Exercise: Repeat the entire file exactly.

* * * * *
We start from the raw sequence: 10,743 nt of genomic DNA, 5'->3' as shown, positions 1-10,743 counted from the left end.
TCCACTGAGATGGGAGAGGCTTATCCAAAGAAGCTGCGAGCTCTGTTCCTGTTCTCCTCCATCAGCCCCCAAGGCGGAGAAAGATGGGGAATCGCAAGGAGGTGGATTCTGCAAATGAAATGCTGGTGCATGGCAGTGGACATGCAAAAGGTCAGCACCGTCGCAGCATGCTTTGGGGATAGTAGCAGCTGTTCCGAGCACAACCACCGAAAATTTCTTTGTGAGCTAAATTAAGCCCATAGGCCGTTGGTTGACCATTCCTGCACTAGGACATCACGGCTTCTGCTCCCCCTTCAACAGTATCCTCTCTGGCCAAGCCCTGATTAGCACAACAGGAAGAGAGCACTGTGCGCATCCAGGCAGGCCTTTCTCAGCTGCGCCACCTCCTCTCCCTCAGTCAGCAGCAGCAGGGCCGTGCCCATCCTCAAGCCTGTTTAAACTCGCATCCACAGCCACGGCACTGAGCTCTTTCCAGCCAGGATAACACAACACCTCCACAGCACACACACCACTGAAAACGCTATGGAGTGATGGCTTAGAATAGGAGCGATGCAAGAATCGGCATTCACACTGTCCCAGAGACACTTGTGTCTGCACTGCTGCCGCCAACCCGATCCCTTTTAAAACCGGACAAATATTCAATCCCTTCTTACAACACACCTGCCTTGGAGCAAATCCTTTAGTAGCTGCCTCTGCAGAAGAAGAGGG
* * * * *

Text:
We start from the raw sequence: 10,743 nt of genomic DNA, 5'->3' as shown, positions 1-10,743 counted from the left end.
TCCACTGAGATGGGAGAGGCTTATCCAAAGAAGCTGCGAGCTCTGTTCCTGTTCTCCTCCATCAGCCCCCAAGGCGGAGAAAGATGGGGAATCGCAAGGAGGTGGATTCTGCAAATGAAATGCTGGTGCATGGCAGTGGACATGCAAAAGGTCAGCACCGTCGCAGCATGCTTTGGGGATAGTAGCAGCTGTTCCGAGCACAACCACCGAAAATTTCTTTGTGAGCTAAATTAAGCCCATAGGCCGTTGGTTGACCATTCCTGCACTAGGACATCACGGCTTCTGCTCCCCCTTCAACAGTATCCTCTCTGGCCAAGCCCTGATTAGCACAACAGGAAGAGAGCACTGTGCGCATCCAGGCAGGCCTTTCTCAGCTGCGCCACCTCCTCTCCCTCAGTCAGCAGCAGCAGGGCCGTGCCCATCCTCAAGCCTGTTTAAACTCGCATCCACAGCCACGGCACTGAGCTCTTTCCAGCCAGGATAACACAACACCTCCACAGCACACACACCACTGAAAACGCTATGGAGTGATGGCTTAGAATAGGAGCGATGCAAGAATCGGCATTCACACTGTCCCAGAGACACTTGTGTCTGCACTGCTGCCGCCAACCCGATCCCTTTTAAAACCGGACAAATATTCAATCCCTTCTTACAACACACCTGCCTTGGAGCAAATCCTTTAGTAGCTGCCTCTGCAGAAGAAGAGGG